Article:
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Author Topic: Simple way to merge textures  (Read 8319 times)

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luiscubal

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Simple way to merge textures
« on: October 06, 2011, 06:25:34 pm »
Apparently, the new SFML 2 Graphics API will allow things to "batch" multiple drawing calls, provided they use the same texture.

The trick I'm proposing is to have a new class, such as TexturePack, to "pack" many textures in a single one. These textures would have a bunch of shared properties(for instance, either they are all smooth or none of them are smooth).

The idea is that, internally, SFML would merge all textures into a single bigger one(with perhaps each texture having a border to ensure that smoothing wouldn't pick parts of the other textures). Internally, it would be a single texture so many calls using it could be batched. The public API would be like handling multiple textures.

Of course, using TexturePacks incorrectly would cause *worse* performance, so it really needs to be a separate class and not a built-in Texture feature. This could perhaps come in a later SFML version(such as 2.x), since it seems like the kind of thing that shouldn't be too hard to add once the basic graphics API is done.

What do you think?

Nexus

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Simple way to merge textures
« Reply #1 on: October 06, 2011, 06:29:41 pm »
Haha, I just had the same idea. I already wrote my post, but now I deleted it. Here it is in its original form:

There have already been similar discussions. However, before sf::Image and sf::Texture have been split, it was not possible at all to load textures whose size exceed the size supported by the graphics card.

Laurent, I don't think you are going to implement automatic split functionality for big textures in SFML, are you? Otherwise, I think about an addition in Thor, since big background textures are still a relatively often-used feature.

The disadvantage when I implement it is that thor::LargeTexture won't integrate well with other parts of SFML, such as sf::Sprite. There would have to be a thor::LargeSprite as well, with a huge amount of code duplication ;)
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Laurent

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« Reply #2 on: October 06, 2011, 06:32:24 pm »
It becomes hard to manage, when you have an object that depends on other external objects. How would the texture-pack handle a modification in one of its textures? How would it even know about it?

People should rather pack their textures manually with an image editor. It causes much less troubles in my opinion.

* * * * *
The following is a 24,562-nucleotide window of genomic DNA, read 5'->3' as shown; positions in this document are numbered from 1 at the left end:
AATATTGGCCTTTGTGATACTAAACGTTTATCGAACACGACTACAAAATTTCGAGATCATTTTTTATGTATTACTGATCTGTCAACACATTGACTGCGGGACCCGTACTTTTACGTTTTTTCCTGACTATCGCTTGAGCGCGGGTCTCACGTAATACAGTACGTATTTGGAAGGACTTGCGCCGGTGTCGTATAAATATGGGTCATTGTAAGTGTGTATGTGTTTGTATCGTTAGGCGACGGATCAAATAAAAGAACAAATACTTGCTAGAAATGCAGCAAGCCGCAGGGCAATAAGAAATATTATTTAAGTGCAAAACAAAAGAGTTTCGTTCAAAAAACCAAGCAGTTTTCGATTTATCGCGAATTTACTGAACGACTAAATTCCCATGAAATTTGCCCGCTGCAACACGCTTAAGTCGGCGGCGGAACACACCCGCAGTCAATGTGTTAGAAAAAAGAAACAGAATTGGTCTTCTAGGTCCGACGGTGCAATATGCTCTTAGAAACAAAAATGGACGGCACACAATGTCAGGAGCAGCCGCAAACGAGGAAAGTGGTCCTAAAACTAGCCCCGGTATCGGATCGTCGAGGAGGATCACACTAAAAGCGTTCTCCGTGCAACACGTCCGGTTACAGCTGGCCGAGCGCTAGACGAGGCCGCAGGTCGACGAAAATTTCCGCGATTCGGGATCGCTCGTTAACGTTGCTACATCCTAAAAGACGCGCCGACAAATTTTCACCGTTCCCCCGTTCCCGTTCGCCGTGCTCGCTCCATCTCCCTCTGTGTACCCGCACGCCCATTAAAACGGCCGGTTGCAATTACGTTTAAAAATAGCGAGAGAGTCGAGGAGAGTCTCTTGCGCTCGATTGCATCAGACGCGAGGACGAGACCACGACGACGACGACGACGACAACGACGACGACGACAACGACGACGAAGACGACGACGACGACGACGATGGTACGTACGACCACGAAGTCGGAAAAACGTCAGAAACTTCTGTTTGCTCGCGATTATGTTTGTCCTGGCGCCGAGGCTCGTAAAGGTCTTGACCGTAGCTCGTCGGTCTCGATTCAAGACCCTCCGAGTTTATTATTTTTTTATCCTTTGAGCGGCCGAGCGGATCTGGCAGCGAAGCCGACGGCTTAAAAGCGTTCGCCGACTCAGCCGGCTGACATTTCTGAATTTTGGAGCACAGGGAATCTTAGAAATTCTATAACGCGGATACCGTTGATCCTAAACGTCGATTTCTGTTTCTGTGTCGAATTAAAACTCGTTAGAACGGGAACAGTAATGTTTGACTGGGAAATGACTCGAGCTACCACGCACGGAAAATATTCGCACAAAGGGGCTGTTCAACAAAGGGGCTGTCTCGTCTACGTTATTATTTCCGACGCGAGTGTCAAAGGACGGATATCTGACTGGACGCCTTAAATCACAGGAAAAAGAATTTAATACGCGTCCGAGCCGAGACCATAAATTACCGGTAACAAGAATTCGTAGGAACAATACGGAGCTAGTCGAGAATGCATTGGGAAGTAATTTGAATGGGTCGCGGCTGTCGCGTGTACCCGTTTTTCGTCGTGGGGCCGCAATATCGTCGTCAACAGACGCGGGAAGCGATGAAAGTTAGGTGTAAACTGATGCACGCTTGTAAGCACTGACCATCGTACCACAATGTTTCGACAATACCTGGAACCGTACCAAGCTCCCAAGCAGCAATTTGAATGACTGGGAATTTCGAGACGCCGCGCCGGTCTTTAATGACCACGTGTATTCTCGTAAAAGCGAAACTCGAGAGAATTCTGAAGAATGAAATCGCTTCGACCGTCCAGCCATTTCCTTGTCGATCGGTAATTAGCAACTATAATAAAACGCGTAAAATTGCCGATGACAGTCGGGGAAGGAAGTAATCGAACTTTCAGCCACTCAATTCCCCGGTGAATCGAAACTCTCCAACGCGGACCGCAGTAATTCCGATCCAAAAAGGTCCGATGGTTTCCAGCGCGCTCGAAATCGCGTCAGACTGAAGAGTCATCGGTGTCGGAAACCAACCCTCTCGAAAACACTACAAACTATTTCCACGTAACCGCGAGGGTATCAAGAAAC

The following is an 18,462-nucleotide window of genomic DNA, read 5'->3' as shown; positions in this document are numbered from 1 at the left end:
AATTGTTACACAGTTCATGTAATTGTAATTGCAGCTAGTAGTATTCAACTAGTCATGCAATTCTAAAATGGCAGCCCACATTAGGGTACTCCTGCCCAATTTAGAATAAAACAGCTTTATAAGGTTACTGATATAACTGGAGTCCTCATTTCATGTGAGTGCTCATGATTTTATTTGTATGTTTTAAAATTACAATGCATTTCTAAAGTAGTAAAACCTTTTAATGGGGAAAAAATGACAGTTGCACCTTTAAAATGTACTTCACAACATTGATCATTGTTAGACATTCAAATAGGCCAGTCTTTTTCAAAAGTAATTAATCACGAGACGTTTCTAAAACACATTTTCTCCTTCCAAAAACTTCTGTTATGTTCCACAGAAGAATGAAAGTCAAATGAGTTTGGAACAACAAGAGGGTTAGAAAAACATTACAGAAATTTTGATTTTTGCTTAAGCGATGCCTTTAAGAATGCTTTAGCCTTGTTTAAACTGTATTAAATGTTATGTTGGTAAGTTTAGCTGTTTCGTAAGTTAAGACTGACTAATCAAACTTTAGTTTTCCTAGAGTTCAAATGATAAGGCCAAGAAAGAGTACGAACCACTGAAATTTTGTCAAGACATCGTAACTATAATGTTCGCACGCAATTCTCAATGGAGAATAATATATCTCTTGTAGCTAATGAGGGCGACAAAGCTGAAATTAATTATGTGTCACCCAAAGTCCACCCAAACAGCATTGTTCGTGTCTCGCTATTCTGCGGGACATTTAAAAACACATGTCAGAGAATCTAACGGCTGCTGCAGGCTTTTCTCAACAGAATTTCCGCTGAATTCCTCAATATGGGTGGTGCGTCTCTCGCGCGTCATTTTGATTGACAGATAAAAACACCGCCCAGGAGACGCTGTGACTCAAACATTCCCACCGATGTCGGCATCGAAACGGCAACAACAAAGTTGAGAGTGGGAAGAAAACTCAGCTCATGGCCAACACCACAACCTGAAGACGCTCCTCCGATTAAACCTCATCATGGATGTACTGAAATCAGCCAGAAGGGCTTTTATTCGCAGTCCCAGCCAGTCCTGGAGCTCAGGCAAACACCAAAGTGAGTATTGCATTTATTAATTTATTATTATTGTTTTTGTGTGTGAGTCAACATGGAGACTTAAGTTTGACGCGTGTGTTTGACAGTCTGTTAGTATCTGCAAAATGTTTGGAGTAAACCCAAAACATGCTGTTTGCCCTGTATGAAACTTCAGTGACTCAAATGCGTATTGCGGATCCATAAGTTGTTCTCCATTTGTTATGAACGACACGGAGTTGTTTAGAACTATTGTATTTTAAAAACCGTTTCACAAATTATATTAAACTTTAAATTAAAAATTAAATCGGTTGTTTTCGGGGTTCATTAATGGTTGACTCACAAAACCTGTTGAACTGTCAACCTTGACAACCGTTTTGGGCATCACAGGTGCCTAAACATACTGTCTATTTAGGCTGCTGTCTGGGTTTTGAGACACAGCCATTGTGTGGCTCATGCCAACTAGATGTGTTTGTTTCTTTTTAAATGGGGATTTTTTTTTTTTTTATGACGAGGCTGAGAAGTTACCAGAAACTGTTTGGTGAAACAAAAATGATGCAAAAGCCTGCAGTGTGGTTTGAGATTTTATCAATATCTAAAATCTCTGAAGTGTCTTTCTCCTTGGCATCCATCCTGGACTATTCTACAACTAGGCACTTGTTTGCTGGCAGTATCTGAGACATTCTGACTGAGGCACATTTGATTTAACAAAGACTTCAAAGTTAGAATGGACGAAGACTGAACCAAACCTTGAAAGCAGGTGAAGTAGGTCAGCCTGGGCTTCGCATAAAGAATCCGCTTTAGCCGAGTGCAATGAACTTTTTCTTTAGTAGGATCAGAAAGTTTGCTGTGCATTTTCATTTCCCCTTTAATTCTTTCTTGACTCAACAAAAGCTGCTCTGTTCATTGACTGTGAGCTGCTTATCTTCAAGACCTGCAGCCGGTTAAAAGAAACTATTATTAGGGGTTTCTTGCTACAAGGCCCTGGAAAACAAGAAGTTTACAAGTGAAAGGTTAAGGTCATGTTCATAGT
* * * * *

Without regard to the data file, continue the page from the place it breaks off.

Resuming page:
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Laurent

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« Reply #3 on: October 06, 2011, 06:35:32 pm »
Quote
Haha, I just had the same idea

I don't think it's the same idea. Yours is about loading big images without explicitely splitting it into several textures. luiscubal's idea is (if I understand correctly) to define an API that would help gathering several separate textures into one, for performances reasons.

Quote
The disadvantage when I implement it is that thor::LargeTexture won't integrate well with other parts of SFML, such as sf::Sprite. There would have to be a thor::LargeSprite as well, with a huge amount of code duplication

Absolutely. If I could handle big images without modifying sf::Sprite and sf::Texture, it would already been done ;)

But since big images are usually displayed entirely, with a single sprite, I think it can be a good idea to create a dedicated class (that merges large sprite and large texture together) for that. And don't worry about duplicating sf::Sprite's code, with the new API it is ridiculously small.
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Nexus

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« Reply #4 on: October 06, 2011, 06:41:25 pm »
Quote from: "Laurent"
Absolutely. If I could handle big images without modifying sf::Sprite and sf::Texture, it would already been done ;)
Well, at least sf::Texture would have to be modified anyway. If its implementation details are well encapsulated, it should theoretically be possible to leave sf::Sprite. But I don't know too much about SFML internals, so it's just an assumption.

Quote from: "Laurent"
And don't worry about duplicating sf::Sprite's code, with the new API it is ridiculously small.
Okay, this may indeed be true. But then I need to hack something manually together to fix this Airport bug as soon as possible :D
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luiscubal

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Simple way to merge textures
« Reply #5 on: October 06, 2011, 06:51:29 pm »
Quote
luiscubal's idea is (if I understand correctly) to define an API that would help gathering several separate textures into one, for performances reasons.

Yes, that's it.

Quote
How would the texture-pack handle a modification in one of its textures? How would it even know about it?

Whichever way is easiest for the person who'd end up implementing that class.
One could say that the textures are copied(and so changes would be ignored), or maybe "lock" all base textures, or even say that it is undefined behavior.
Or maybe even the data would have to be all passed to the constructor directly, so there could be no way to even change the base textures.

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« Reply #6 on: October 06, 2011, 07:04:56 pm »
Quote